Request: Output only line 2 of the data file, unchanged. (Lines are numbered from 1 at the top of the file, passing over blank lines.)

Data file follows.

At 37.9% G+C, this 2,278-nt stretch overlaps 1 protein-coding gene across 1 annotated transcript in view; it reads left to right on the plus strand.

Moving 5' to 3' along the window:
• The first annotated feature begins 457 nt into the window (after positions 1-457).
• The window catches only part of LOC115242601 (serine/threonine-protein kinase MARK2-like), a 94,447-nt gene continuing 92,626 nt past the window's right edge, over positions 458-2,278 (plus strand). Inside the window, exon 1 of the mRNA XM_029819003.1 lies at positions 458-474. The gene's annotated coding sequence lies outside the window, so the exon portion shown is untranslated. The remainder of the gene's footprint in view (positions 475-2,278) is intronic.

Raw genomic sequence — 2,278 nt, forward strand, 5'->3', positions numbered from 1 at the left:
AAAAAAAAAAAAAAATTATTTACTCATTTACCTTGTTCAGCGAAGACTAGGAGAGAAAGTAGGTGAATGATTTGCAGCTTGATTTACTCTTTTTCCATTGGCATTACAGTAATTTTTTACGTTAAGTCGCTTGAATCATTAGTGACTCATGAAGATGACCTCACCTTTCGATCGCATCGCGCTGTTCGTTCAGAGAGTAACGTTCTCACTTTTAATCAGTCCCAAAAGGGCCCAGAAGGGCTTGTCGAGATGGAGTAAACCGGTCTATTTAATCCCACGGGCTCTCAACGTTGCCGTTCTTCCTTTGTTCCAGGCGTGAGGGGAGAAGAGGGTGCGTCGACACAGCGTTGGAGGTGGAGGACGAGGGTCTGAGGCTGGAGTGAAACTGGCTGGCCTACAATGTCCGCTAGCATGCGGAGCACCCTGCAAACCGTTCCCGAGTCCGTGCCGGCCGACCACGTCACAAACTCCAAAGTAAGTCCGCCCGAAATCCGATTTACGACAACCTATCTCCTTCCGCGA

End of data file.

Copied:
Moving 5' to 3' along the window: